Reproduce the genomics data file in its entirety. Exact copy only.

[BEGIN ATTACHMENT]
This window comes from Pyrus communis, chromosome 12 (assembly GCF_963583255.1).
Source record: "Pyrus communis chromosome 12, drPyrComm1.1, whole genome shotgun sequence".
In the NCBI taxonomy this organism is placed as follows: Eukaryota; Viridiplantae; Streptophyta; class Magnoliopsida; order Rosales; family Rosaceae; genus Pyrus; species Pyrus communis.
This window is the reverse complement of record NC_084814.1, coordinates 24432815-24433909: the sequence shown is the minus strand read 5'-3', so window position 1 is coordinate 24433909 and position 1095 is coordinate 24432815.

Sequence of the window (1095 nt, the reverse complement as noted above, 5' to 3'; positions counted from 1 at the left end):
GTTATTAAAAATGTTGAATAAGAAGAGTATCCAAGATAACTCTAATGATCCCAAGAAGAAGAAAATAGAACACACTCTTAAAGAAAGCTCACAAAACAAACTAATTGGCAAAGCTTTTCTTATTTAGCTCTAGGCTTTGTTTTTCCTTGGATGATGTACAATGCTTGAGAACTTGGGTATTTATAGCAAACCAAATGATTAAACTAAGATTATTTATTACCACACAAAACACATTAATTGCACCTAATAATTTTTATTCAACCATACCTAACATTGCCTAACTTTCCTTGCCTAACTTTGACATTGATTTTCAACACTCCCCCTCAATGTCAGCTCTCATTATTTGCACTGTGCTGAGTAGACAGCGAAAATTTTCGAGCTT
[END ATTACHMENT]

This window comes from Pyrus communis, chromosome 12 (assembly GCF_963583255.1).
Source record: "Pyrus communis chromosome 12, drPyrComm1.1, whole genome shotgun sequence".
In the NCBI taxonomy this organism is placed as follows: Eukaryota; Viridiplantae; Streptophyta; class Magnoliopsida; order Rosales; family Rosaceae; genus Pyrus; species Pyrus communis.
This window is the reverse complement of record NC_084814.1, coordinates 24432815-24433909: the sequence shown is the minus strand read 5'-3', so window position 1 is coordinate 24433909 and position 1095 is coordinate 24432815.

Sequence of the window (1095 nt, the reverse complement as noted above, 5' to 3'; positions counted from 1 at the left end):
GTTATTAAAAATGTTGAATAAGAAGAGTATCCAAGATAACTCTAATGATCCCAAGAAGAAGAAAATAGAACACACTCTTAAAGAAAGCTCACAAAACAAACTAATTGGCAAAGCTTTTCTTATTTAGCTCTAGGCTTTGTTTTTCCTTGGATGATGTACAATGCTTGAGAACTTGGGTATTTATAGCAAACCAAATGATTAAACTAAGATTATTTATTACCACACAAAACACATTAATTGCACCTAATAATTTTTATTCAACCATACCTAACATTGCCTAACTTTCCTTGCCTAACTTTGACATTGATTTTCAACACTCCCCCTCAATGTCAGCTCTCATTATTTGCACTGTGCTGAGTAGACAGCGAAAATTTTCGAGCTT